Speaking to a crowd that had gathered in the auditorium at the African American Research Library in Fort Lauderdale on Tuesday night, Jennifer Young described her son, Jermaine McBean, as a National Honor Society member who helped all his teachers with their computers, earned a full scholarship to college, and went on to have a promising career as a software engineer after receiving his master’s degree from Pace University.
“Jermaine was killed five days before his 34th birthday — a birthday he was looking forward to,” she said in a voice that often cracked with emotion. “Never again will he able to share these times with his friends and family — birthdays, holidays, family cookouts, get-togethers. He’s gone.”
It was hard to miss the irony: Three years ago, Peter Peraza, the officer who shot her son, stood on the same stage to receive the Golden Cross Award from the Broward Sheriff’s Office for his "selfless, honorable, and brave" actions. Then, last December, the State Attorney’s Office charged him with manslaughter — for those same allegedly “selfless, honorable, and brave” actions.
Since then, Peraza has been cleared of all charges in what some say was a misapplication of Florida’s Stand Your Ground law. The state of Florida is currently appealing the decision and McBean’s family is pursuing a civil lawsuit. And while they wait, they’re trying to fight back against the narrative that his death can be written off as “suicide by cop” because he had been diagnosed with bipolar disorder. They’ve repeatedly pointed out that McBean was carrying an unloaded air rifle over his shoulder as he walked home and didn’t present a danger to anyone and that photographs taken at the crime scene show he was wearing earbuds, meaning he likely could not hear the officers who told him to put it down.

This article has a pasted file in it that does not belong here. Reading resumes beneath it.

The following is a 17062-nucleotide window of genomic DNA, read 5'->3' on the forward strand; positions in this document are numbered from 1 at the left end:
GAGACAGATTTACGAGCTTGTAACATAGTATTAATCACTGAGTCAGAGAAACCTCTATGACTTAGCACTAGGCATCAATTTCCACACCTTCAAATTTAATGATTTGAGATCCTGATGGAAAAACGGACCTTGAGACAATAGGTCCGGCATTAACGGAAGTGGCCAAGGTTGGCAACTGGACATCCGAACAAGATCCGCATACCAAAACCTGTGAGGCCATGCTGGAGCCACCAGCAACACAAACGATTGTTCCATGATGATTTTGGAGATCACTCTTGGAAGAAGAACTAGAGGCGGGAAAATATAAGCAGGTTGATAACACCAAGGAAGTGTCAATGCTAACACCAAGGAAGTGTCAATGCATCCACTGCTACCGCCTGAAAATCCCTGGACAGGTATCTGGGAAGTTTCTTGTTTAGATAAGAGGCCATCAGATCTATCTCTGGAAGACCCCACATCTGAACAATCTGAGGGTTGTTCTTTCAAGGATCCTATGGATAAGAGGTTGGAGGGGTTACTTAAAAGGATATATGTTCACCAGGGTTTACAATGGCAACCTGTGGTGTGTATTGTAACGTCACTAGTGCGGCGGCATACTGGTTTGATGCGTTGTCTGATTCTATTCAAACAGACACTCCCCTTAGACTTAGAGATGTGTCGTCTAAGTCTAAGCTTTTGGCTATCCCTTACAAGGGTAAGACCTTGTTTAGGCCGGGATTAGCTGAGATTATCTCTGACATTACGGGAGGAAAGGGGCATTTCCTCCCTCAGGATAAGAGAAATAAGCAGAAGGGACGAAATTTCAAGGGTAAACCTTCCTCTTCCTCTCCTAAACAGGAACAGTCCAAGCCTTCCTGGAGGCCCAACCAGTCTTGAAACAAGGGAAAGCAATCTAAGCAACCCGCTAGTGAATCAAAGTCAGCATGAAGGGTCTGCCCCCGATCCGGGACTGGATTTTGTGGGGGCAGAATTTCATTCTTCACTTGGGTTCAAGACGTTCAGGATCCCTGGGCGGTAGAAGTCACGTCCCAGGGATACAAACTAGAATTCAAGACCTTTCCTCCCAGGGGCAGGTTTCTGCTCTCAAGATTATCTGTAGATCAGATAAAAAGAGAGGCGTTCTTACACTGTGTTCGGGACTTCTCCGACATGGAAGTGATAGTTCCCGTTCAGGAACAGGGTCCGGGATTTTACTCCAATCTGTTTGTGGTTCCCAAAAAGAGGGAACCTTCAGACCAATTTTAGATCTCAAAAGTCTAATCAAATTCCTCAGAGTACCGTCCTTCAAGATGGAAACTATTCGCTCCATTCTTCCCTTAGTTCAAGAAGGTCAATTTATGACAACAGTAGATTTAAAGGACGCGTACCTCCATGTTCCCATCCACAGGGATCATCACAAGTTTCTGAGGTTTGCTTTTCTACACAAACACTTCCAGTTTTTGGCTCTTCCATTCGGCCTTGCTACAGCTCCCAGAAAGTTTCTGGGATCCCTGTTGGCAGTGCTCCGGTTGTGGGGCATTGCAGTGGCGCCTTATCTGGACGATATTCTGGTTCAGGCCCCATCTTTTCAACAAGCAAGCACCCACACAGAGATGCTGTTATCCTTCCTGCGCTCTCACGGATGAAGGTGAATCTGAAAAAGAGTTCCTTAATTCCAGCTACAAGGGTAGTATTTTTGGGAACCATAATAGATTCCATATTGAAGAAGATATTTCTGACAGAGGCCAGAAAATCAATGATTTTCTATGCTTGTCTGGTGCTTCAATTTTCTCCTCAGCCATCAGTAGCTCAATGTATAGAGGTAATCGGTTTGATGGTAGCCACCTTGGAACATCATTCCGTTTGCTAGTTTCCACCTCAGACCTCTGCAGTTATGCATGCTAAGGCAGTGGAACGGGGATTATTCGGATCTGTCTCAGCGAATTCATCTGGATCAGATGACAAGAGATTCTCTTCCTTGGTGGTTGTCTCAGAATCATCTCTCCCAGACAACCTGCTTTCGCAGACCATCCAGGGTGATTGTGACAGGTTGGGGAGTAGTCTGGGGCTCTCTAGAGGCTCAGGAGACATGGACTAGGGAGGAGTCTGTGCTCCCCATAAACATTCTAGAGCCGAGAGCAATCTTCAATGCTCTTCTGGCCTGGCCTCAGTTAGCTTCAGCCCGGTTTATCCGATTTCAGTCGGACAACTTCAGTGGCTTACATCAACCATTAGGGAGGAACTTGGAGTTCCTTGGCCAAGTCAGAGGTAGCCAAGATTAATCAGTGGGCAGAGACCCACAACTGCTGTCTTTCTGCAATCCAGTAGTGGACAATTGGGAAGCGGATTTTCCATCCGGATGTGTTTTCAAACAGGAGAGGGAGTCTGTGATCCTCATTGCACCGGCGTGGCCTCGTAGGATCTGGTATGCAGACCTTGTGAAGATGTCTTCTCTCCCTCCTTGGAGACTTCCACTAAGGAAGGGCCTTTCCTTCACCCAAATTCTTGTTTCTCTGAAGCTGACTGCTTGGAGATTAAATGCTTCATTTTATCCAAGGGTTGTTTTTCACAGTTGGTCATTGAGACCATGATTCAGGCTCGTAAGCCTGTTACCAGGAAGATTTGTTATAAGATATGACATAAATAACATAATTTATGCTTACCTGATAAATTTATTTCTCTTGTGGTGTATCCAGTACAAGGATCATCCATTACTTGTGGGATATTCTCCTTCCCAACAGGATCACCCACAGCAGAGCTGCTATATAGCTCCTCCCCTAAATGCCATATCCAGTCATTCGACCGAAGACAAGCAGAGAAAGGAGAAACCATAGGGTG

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Now, McBean’s life and death are the subject of (In)Justice for Jermaine McBean, an art show hosted by the Black Lives Matter Alliance Broward and currently on display at the African American Research Library. It concludes tonight with performances from local artists and discussions on how to get involved.
“People think of Black Lives Matter and think all we do is protest,” Tifanny Burks, one of the event’s organizers, explains. “We wanted to show that we’re a group that’s mobilizing to make change, and this is just another way we’re highlighting injustices in the community.”
The show features music, spoken word, and other live performances in addition to prints, paintings, and collages by local artists. There’s also a short documentary on Jermaine McBean’s untimely death that serves as a reminder that these kinds of extrajudicial killings are not and should not become normal.
“I was shocked, watching it over again,” Alice Wujciak, who attended the show on Wednesday night, reflected. “I think we need to be shocked all over again, every day.”